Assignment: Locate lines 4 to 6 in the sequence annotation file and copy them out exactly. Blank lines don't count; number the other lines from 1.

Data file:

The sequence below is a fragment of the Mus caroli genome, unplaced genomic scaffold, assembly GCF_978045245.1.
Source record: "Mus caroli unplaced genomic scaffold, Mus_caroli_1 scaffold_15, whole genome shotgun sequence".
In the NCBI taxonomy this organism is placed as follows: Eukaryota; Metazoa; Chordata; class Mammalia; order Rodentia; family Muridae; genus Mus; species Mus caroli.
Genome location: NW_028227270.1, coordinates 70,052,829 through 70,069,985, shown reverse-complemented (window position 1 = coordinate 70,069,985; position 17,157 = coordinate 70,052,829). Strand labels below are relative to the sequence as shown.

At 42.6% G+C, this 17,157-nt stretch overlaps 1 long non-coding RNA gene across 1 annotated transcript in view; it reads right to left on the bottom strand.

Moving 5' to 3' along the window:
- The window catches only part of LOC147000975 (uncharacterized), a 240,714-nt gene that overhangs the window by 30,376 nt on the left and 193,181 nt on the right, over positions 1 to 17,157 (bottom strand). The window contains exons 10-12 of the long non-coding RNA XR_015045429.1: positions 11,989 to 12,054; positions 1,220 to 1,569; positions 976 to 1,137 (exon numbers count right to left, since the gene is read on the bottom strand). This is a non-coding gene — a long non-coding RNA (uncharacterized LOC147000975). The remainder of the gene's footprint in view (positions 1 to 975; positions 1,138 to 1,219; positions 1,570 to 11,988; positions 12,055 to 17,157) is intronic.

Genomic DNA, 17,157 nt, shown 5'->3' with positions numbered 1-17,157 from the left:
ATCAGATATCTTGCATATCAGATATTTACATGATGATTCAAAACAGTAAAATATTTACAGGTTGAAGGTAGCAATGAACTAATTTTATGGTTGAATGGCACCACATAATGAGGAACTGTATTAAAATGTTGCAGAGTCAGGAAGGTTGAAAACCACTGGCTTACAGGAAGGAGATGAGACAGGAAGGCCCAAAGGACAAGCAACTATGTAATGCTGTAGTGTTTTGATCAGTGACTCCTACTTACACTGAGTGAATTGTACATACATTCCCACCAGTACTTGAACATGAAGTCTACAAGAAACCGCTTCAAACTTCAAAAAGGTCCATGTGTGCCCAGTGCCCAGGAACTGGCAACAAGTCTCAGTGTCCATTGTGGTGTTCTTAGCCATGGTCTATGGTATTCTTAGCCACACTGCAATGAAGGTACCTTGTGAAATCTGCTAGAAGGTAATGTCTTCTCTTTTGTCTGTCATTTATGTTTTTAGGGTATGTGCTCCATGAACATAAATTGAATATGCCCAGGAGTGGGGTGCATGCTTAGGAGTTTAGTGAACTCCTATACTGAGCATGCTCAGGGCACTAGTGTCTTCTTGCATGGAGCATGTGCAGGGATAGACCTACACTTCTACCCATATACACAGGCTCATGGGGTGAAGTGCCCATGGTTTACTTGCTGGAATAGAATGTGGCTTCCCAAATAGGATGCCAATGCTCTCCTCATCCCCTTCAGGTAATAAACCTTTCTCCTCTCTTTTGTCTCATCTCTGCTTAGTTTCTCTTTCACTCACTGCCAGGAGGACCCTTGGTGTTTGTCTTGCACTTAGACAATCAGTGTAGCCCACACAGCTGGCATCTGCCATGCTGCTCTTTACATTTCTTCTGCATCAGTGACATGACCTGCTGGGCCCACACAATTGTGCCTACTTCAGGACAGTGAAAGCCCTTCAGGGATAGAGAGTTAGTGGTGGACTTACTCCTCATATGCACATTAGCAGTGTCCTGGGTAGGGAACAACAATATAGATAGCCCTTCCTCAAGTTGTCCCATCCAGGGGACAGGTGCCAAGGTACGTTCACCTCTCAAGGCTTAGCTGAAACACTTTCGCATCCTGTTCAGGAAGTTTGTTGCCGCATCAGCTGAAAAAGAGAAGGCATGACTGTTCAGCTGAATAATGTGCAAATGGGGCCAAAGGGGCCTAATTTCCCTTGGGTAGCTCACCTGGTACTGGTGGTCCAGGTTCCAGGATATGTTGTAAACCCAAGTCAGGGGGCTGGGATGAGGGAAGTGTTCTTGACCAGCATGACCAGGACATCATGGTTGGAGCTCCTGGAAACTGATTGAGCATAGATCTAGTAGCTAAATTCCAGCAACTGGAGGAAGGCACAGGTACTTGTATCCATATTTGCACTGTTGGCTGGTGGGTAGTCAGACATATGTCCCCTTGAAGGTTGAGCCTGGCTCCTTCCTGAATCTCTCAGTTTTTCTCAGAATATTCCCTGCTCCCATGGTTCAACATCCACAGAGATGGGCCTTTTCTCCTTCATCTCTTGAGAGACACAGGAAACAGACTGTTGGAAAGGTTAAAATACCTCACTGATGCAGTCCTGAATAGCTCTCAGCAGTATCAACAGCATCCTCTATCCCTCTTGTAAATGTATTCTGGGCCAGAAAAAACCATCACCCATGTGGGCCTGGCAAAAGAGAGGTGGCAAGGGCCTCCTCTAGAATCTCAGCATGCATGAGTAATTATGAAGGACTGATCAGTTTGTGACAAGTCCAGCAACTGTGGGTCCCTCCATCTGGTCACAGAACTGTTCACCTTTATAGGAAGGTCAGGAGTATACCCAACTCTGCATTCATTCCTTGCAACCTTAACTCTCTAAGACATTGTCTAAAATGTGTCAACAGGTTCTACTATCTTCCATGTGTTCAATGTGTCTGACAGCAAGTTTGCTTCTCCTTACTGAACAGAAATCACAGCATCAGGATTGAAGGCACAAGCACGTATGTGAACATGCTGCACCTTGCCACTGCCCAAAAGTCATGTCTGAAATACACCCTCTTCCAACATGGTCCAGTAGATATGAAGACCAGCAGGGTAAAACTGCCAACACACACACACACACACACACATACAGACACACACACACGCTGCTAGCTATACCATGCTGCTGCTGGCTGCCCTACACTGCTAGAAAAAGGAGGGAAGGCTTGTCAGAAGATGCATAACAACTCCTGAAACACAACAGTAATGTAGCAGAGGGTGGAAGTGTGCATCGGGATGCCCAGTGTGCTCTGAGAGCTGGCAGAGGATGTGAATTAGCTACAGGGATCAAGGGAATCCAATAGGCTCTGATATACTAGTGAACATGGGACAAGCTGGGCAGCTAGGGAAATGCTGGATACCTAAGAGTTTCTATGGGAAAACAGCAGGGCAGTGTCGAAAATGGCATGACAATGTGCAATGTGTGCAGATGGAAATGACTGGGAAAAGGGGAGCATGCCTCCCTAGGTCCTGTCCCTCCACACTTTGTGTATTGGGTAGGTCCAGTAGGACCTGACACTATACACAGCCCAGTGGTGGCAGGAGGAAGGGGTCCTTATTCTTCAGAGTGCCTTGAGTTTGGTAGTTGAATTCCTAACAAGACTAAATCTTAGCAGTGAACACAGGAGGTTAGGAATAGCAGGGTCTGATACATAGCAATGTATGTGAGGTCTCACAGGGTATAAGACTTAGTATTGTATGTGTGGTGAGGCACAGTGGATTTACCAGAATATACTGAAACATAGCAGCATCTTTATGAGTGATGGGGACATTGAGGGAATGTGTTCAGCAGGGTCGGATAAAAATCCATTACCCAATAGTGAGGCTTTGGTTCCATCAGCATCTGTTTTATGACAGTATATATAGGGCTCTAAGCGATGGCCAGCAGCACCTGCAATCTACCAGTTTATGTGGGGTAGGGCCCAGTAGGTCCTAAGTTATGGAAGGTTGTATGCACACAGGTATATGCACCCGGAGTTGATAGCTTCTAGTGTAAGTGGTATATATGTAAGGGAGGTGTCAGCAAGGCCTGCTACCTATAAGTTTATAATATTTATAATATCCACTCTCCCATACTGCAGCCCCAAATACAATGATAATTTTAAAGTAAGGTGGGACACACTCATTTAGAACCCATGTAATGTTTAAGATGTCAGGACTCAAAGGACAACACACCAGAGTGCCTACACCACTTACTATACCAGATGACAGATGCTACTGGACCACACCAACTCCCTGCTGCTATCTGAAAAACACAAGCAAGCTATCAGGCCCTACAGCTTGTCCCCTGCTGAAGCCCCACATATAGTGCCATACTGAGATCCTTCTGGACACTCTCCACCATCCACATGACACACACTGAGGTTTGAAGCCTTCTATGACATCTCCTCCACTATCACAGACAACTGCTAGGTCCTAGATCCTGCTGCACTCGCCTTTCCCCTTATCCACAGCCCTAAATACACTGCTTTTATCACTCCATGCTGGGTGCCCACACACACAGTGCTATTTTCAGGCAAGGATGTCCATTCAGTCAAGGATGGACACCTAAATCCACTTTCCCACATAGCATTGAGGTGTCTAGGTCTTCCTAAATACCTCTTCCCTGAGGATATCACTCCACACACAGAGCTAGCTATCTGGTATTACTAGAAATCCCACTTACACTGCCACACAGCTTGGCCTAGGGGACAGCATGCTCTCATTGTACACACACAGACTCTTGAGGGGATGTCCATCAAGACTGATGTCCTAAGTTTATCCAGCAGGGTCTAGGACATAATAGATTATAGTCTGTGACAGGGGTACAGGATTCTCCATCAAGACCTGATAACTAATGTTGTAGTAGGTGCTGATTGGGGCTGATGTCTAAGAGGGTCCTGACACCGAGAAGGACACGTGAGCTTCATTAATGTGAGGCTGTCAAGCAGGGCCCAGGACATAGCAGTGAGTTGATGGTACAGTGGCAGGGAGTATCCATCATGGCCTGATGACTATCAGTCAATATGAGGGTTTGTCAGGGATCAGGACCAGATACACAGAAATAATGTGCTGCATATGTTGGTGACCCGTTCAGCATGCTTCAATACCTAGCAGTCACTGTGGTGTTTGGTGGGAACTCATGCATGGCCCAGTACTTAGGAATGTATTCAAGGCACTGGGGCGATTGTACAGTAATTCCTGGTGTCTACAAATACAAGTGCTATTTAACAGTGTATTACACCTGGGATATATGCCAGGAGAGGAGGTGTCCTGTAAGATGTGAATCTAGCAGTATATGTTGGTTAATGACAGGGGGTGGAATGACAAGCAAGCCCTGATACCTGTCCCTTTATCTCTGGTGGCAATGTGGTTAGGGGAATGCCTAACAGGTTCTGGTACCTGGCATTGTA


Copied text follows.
Genome location: NW_028227270.1, coordinates 70,052,829 through 70,069,985, shown reverse-complemented (window position 1 = coordinate 70,069,985; position 17,157 = coordinate 70,052,829). Strand labels below are relative to the sequence as shown.

At 42.6% G+C, this 17,157-nt stretch overlaps 1 long non-coding RNA gene across 1 annotated transcript in view; it reads right to left on the bottom strand.

Moving 5' to 3' along the window: